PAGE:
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On-Line Communities. Webster's New World Dictionary of the American Language defines "community" as "people living in the same district, city, etc., under the same laws." In cyberspace, community can be described as “synchronous on-line settings” (White, 2002).
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On-Line Communities • Webster's New World Dictionary of the American Language defines "community" as "people living in the same district, city, etc., under the same laws." • In cyberspace, community can be described as “synchronous on-line settings” (White, 2002). • LambdaMOO Community – A “rape” in cyberspace.
Democracy and the Internet • Does the Internet facilitate democracy and democratic ideals? • Should the Internet be used as a tool to promote democracy?
Sunstein’s Argument for why the Internet does not promote “Deliberative Democracy • Because individuals use filtering schemes that provide them with information that • (a) reinforces ideas that they already hold and • (b) screens out novel information and different points of view, and • Because an increasing number of people get their information only from the Internet, • The Internet will likely: • (c) insulate more and more people from exposure to new ideas as well as to ideas that may question or conflict with their own, and • (d) lead to greater isolation and polarization among groups, and • (e) encourage extremism and radicalism rather than fostering compromise and moderation, and • (f) reduce the need for the traditional give-and-take process in resolving differences in a public forum. . • Therefore, behavior facilitated by the Internet tends to undermine deliberative democracy and corresponding democratic ideals.
Graham’s critique • The Internet might, perhaps unwittingly, strengthen the "worst aspects" of democracy, because Internet technology facilitates: • (i) political and social fragmentation; • (ii) irrationality (i.e., irrational prejudice in "direct democracies"); • (iii) powerlessness (in "representative democracies").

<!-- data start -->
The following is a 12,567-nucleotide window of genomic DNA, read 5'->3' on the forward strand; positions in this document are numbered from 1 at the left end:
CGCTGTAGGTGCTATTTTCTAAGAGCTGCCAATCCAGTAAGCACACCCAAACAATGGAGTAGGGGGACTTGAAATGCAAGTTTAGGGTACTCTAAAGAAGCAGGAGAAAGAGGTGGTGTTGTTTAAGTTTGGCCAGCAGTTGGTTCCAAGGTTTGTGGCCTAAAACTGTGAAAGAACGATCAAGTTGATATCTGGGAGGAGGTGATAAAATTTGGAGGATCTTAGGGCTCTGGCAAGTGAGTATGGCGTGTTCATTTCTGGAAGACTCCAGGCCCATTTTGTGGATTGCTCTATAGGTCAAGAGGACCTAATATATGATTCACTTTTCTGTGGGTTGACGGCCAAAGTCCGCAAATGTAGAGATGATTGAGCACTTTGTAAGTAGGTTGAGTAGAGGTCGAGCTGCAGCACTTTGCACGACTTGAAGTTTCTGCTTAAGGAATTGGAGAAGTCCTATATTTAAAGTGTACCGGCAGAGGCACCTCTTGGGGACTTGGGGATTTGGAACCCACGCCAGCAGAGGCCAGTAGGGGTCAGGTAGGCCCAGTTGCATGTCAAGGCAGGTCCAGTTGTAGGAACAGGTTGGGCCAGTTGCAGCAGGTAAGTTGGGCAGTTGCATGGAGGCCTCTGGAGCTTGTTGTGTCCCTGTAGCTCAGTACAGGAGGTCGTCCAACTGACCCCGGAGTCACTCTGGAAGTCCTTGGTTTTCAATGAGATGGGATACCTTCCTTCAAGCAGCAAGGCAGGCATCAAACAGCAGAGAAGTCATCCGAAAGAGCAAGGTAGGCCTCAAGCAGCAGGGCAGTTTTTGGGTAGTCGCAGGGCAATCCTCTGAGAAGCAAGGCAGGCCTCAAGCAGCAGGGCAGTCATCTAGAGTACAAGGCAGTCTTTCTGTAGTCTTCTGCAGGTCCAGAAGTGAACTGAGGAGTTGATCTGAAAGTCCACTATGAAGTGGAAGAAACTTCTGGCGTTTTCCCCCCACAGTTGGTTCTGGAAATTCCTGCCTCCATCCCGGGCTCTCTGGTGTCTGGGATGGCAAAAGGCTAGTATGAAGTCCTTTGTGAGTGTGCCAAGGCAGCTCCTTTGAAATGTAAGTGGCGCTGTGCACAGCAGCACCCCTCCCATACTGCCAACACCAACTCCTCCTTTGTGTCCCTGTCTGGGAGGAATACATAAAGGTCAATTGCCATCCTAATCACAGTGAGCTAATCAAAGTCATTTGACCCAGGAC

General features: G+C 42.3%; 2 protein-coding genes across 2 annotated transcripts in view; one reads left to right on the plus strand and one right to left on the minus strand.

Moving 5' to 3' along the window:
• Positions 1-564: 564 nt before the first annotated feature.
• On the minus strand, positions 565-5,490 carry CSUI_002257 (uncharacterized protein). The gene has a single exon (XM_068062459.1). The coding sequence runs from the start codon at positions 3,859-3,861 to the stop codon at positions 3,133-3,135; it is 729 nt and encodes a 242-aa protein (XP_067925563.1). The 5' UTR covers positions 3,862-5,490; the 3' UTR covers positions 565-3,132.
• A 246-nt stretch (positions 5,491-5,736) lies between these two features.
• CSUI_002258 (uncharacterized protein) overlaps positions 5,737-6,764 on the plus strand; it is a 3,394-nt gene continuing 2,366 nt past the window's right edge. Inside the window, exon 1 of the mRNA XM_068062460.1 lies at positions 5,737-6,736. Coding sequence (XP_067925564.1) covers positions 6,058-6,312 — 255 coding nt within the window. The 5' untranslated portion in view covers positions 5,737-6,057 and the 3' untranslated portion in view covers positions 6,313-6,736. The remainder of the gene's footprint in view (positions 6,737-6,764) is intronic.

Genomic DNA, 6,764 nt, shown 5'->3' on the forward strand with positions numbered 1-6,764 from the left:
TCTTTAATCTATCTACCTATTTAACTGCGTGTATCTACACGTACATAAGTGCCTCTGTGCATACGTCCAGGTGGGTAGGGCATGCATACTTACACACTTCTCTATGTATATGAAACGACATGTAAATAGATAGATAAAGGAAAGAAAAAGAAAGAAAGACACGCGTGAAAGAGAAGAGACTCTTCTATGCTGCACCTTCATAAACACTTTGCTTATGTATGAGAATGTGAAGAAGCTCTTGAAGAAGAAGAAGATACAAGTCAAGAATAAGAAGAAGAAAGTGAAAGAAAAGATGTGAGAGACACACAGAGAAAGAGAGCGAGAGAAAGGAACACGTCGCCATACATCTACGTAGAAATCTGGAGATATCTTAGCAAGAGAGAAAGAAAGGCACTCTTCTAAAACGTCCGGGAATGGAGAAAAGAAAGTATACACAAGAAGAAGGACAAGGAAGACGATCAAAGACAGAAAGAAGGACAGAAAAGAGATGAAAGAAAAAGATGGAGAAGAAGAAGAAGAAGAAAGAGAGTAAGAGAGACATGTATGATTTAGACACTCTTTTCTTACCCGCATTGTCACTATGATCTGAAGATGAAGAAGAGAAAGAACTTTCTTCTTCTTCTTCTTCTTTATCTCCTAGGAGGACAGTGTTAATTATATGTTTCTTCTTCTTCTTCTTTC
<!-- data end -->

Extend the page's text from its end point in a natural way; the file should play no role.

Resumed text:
Virtual Reality • Three different senses of “virtual.” • Sometimes "virtual" is contrasted with "real," as in cases where virtual objects are distinguished from "real" objects. • Other times, "virtual" is contrasted with the term "actual." For example, a person might say that she is "virtually finished" her project. • A third use of "virtual" ca express a feeling that one has "as if" he or she were physically present in a situation.
Virtual Reality Technologies • Brey (1999) defines virtual reality (VR) technology as “a three-dimensional interactive computer-generated environment that incorporates a first-person perspective.” • Three important features in Brey's definition of VR technology are: • (1) interactivity; • (2) the use of three-dimensional graphics; • (3) a first-person perspective.
Figure 11-1: Virtual Environments Virtual Environment On-line Communities VR Technologies VR games, VR applications/models, etc. (must be three-dimensional graphical interfaces) Electronic forums, MOOs, MUDs, etc. (can be two-dimensional representations that are text-based)